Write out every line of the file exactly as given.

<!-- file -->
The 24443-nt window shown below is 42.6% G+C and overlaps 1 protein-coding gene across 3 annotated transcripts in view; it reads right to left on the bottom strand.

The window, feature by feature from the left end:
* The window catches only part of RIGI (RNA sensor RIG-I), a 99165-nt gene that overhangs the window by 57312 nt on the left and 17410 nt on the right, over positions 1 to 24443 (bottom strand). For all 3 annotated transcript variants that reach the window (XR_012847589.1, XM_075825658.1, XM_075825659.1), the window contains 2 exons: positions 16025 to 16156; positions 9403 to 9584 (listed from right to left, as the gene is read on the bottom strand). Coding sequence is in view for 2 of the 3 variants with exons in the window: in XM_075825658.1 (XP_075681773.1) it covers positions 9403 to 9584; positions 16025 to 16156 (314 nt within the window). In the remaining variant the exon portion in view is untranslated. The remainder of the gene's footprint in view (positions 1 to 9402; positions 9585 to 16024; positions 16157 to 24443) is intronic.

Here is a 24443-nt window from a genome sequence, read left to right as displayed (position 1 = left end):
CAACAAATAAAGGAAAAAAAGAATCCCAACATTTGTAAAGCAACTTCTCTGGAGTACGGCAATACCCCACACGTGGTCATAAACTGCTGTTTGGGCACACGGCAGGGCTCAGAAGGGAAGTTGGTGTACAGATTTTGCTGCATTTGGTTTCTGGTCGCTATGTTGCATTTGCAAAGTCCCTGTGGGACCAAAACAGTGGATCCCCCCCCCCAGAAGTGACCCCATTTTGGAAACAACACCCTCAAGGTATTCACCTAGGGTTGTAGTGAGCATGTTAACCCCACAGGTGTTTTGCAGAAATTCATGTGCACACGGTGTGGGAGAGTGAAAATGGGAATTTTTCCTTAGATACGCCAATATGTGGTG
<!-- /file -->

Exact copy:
The 24443-nt window shown below is 42.6% G+C and overlaps 1 protein-coding gene across 3 annotated transcripts in view; it reads right to left on the bottom strand.

The window, feature by feature from the left end:
* The window catches only part of RIGI (RNA sensor RIG-I), a 99165-nt gene that overhangs the window by 57312 nt on the left and 17410 nt on the right, over positions 1 to 24443 (bottom strand). For all 3 annotated transcript variants that reach the window (XR_012847589.1, XM_075825658.1, XM_075825659.1), the window contains 2 exons: positions 16025 to 16156; positions 9403 to 9584 (listed from right to left, as the gene is read on the bottom strand). Coding sequence is in view for 2 of the 3 variants with exons in the window: in XM_075825658.1 (XP_075681773.1) it covers positions 9403 to 9584; positions 16025 to 16156 (314 nt within the window). In the remaining variant the exon portion in view is untranslated. The remainder of the gene's footprint in view (positions 1 to 9402; positions 9585 to 16024; positions 16157 to 24443) is intronic.

Here is a 24443-nt window from a genome sequence, read left to right as displayed (position 1 = left end):
CAACAAATAAAGGAAAAAAAGAATCCCAACATTTGTAAAGCAACTTCTCTGGAGTACGGCAATACCCCACACGTGGTCATAAACTGCTGTTTGGGCACACGGCAGGGCTCAGAAGGGAAGTTGGTGTACAGATTTTGCTGCATTTGGTTTCTGGTCGCTATGTTGCATTTGCAAAGTCCCTGTGGGACCAAAACAGTGGATCCCCCCCCCCAGAAGTGACCCCATTTTGGAAACAACACCCTCAAGGTATTCACCTAGGGTTGTAGTGAGCATGTTAACCCCACAGGTGTTTTGCAGAAATTCATGTGCACACGGTGTGGGAGAGTGAAAATGGGAATTTTTCCTTAGATACGCCAATATGTGGTG